Leave the screwdriver in your bag.
Over the last several years, it seems that every golf equipment manufacturer has drivers and fairway woods that are adjustable, perhaps all starting with the TaylorMade R7 — as long as you don’t count the weird set you could buy only through SkyMall. I know, you’ve got an adjustable driver. On the first hole, you have it set up for a fade. On the second hole you want to change it to help you have a draw. No-can-do says the rules. Once you start a round or a match, the clubs cannot be adjusted for the duration of the round or match.
Details here: If you are in a multiple round tournament, you can make all the adjustments you want between rounds. But this may not be overnight. Several times this year, and every year, the PGA tournament has players that cannot finish a round that day. When they show up the following day to finish their round, the clubs need to be the same as they were for the beginning of that round. However after they finish that round and before they tee off for the next round they can tinker away. Penalty, 2-strokes each time used, max is 4-stroke penalty.
More details: If you are playing in a match, it works just like a stroke play round with the following exception — matches can have varying lengths and the clubs cannot be adjusted during a match. So if you think about the finals of the US Amateur, this is a 36 hole match play, with a little break for lunch. Once a player tees off on number 1, the clubs they have (and the adjustments made to them prior to teeing off) is what they have to play with. Sometimes matches are shorter. At a club I used to belong to we had a series of three 9-hole matches in a single day. I would be able to make adjustments between each of these matches. Penalty, loss of hole with a two-hole loss max.
Bent Clubs: The how and why matters.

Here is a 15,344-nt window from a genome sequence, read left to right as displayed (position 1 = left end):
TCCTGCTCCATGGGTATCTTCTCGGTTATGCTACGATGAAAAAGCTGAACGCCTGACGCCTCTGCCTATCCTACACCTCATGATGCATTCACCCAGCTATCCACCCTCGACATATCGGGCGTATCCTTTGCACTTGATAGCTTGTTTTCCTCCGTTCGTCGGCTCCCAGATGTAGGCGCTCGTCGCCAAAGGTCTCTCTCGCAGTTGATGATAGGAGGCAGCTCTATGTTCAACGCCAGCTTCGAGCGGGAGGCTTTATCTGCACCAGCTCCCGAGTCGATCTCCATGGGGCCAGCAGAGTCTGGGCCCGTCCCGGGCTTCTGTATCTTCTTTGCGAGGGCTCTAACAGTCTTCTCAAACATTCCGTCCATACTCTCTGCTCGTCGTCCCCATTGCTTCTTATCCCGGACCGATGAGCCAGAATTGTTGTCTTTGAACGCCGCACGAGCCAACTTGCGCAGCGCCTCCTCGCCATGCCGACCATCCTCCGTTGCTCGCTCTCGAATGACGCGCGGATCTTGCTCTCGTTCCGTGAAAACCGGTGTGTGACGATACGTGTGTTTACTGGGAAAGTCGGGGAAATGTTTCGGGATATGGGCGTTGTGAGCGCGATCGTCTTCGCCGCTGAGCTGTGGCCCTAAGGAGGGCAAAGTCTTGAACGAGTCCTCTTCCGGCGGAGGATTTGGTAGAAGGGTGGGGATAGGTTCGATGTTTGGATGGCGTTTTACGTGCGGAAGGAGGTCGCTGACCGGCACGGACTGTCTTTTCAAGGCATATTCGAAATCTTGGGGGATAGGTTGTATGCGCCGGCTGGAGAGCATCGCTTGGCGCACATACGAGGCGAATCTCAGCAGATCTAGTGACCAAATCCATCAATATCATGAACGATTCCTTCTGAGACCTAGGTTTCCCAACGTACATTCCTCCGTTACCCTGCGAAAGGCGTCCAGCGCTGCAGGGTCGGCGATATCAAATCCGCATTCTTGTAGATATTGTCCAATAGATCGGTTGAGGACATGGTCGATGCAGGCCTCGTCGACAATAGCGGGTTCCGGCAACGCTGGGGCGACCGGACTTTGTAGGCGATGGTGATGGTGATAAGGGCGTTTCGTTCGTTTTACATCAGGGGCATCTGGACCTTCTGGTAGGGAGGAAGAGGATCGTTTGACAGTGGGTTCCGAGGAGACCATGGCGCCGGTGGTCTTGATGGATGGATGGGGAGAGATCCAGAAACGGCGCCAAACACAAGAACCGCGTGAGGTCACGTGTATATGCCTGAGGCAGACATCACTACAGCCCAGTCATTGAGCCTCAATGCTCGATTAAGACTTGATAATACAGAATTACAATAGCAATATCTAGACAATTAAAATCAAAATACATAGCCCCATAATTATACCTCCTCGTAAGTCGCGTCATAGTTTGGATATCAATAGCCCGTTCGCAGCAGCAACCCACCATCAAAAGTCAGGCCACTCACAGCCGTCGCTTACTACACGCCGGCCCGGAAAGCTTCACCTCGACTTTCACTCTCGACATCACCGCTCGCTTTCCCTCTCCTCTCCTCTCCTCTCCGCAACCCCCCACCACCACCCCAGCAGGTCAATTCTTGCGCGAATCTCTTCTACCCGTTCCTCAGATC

So that’s the rule about adjusting the club. What happens if I damage a club?
When you damage a club, the rule hinges on your intent and/or disposition when it occurred, and what the specific damage is. Lets say you have a ball that is next to a tree, and when you make your swing the club hits the tree and the shaft bends. You cannot use the club as is, but you can replace that club or repair that club if there is not undue delay. I had this happen on the 9th hole once, and I was able to go into the pro shop at the turn, give them one club to repair and they gave me a club to borrow for the back 9. All legit.
However, lets say you make your swing and the club may or may not hit the tree, but you are unhappy with the result and so you whack the club into the tree and the shaft bends. In this case, you cannot use the club as is and you may not replace it. You are stuck with one fewer club available for the rest of the round. We saw this during the 2013 US Open when Rory McIlroy took out his displeasure on his 9-iron and intentionally bent it. He had several holes left but had to play without using that club.
Note, though, that in either case you cannot play the damaged club. But sometimes damage is considered insignificant. If the club’s lie is changed or the face of the club gets a nick, that’s considered normal wear and you can keep using that club. Basically, bent or broken shafts and broken clubheads is the sort of damage that causes a club to not be used.
The penalties are harsh. If you are playing stroke play, you get a two-stroke penalty for each time you use the damaged club with a maximum of four-penalty strokes in a round. In match play, you lose each hole in which you used the damaged club, with a maximum loss of two holes for this reason.
Addendum: If a club gets damaged in normal play, and during the round you replace it with a club that can be adjusted, you can adjust the club as you see fit before you put the club in play. We saw this in the 2015 US Open when the head of George Coetzee’s driver snapped off as he drove the ball. His replacement club was adjustable and he made adjustments to it before using it.
USGA Rule 4-1, 4-2 and 4-3
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